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'The Rise of ISIS': 'Frontline' examines how it gained and grew

'Frontline' correspondent Martin Smith reports from Iraq on

'Frontline' correspondent Martin Smith reports from Iraq on how and why the brutal jihadist group ISIS came to power. Photo Credit: Getty Images / Azhar Shallal

THE SHOW "The Rise of ISIS"

WHEN | WHERE Tuesday night at 10 on "Frontline," WNET/13

WHAT IT'S ABOUT Veteran "Frontline" producer Martin Smith -- who has covered Iraq for more than a decade (in "Truth, War, and Consequences," and other films) -- explores here not just the root causes that led to the Islamic State group -- which has now occupied vast swaths of northern Iraq, declaring it a "caliphate" -- but also its brutal tactics. Interviews include deputy national security adviser Ben Rhodes, former Secretary of Defense Leon Panetta and former U.S. ambassador to Iraq James Jeffrey.

MY SAY One may as well begin at the end of Smith's superlative and sobering overview of the unfolding Islamic State calamity. There have been 400 bombing runs against targets over the last month or so, but "ISIS continues to make gains [and] the front lines are just outside Baghdad." Smith also ends with Gen. Martin Dempsey, chairman of the Joint Chiefs of Staff, who says he is "not optimistic" about the outcome (but nonetheless supports the current strategy). "The Rise of ISIS," in other words, is all part of a moving, fluid, complicated story, with the end nowhere in sight.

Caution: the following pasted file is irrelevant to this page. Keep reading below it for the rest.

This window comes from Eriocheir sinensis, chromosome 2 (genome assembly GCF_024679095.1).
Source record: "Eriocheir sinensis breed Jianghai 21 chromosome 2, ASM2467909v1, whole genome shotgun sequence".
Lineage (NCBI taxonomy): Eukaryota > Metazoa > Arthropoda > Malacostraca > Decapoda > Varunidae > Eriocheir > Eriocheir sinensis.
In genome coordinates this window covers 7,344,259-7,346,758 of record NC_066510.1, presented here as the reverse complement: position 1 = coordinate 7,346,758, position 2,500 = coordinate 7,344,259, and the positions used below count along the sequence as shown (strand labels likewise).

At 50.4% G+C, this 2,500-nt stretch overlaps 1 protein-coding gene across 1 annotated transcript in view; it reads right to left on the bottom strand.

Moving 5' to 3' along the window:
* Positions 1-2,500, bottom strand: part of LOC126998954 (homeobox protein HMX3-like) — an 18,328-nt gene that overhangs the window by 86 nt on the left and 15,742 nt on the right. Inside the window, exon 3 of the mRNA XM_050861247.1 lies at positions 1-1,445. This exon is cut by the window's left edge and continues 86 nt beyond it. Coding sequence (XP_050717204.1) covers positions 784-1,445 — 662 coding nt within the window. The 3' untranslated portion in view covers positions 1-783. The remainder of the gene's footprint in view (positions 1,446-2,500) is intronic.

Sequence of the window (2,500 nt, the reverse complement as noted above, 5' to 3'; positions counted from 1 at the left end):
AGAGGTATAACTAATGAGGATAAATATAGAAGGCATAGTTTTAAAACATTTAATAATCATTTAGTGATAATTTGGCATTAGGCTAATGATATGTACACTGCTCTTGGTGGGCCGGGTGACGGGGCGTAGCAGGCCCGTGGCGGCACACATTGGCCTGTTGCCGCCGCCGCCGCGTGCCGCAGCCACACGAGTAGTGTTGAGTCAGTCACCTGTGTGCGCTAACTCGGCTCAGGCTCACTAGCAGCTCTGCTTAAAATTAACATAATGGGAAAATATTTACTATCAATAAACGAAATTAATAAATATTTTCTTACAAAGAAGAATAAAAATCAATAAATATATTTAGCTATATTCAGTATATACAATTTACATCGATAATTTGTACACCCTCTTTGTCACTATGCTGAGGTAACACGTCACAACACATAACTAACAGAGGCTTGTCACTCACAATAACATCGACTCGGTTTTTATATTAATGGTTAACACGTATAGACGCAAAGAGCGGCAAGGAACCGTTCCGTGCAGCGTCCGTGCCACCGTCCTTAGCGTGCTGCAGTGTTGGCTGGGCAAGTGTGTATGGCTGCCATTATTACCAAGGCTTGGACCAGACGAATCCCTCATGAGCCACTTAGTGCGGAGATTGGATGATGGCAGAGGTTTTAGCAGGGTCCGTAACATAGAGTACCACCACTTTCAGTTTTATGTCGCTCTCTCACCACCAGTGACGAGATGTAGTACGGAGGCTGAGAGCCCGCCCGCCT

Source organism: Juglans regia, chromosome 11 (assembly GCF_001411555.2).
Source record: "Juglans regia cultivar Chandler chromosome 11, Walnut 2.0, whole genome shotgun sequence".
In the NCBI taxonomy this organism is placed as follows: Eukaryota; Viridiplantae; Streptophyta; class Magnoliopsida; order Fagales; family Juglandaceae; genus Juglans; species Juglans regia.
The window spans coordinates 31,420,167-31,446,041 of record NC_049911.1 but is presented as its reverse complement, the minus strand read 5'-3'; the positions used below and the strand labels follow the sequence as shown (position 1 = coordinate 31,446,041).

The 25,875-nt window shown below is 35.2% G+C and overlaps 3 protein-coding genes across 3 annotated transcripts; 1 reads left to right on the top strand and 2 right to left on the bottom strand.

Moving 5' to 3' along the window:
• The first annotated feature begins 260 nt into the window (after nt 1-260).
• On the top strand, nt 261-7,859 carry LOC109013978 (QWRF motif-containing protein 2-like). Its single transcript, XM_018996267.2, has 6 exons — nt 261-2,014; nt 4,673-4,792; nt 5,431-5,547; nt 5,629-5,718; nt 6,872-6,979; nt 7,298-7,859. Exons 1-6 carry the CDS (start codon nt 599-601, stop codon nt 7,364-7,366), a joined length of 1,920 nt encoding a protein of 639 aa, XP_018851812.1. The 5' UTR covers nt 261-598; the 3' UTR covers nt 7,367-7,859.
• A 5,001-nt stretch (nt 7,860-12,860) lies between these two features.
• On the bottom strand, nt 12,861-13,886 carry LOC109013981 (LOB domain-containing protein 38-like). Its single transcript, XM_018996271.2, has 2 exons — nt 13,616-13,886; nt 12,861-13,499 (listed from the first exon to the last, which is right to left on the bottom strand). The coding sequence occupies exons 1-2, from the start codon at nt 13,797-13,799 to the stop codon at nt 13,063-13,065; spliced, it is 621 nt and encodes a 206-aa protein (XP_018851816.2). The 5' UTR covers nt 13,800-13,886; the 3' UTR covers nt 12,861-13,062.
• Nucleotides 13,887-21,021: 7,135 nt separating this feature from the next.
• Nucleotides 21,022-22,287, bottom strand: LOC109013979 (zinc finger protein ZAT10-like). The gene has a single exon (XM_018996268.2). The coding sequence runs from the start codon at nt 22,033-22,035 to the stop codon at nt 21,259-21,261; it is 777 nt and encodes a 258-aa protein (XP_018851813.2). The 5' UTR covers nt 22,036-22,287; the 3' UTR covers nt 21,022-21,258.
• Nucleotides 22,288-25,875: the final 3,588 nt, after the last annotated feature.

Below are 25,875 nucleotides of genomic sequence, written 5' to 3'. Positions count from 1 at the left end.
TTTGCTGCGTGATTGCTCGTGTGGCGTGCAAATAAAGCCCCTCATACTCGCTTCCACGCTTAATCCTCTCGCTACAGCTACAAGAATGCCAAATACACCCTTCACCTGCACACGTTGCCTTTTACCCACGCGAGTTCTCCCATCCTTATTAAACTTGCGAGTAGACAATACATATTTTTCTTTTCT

This broadcast, however, concerns itself with the past, not the future -- and with what it essentially calls a now-in-hindsight tragic disengagement by the Obama administration, allowing former Iraqi Prime Minister Nouri al-Maliki, a Shiite, to continue a brutal campaign of persecution against the Sunni majority. That led many to welcome the ISIS invaders, which seemed to be (as Martin reports) a complete reversal of that old line, "Better the devil you know than the devil you don't . . ."

"Frontline" traces this tragedy back to al-Maliki's persecution of his own vice president, Tariq al-Hashimi -- interviewed by Smith from Doha, capital of Qatar -- who says his bodyguards were tortured into making false confessions. That was the tinder, "Frontline," reports. Sunnis were slaughtered, leaving behind -- in the words of New Yorker staff writer Dexter Filkins -- a "band of hardened killers." They crossed into Syria, and ISIS was born.

"The Rise of ISIS" covers a story that has been told elsewhere, but as usual, "Frontline" gives it all the patina of hard-core, irrefutable truth. That doesn't make this any easier to watch, but probably necessary to watch.

BOTTOM LINE As always, first-rate explanatory journalism from "Frontline."

GRADE A

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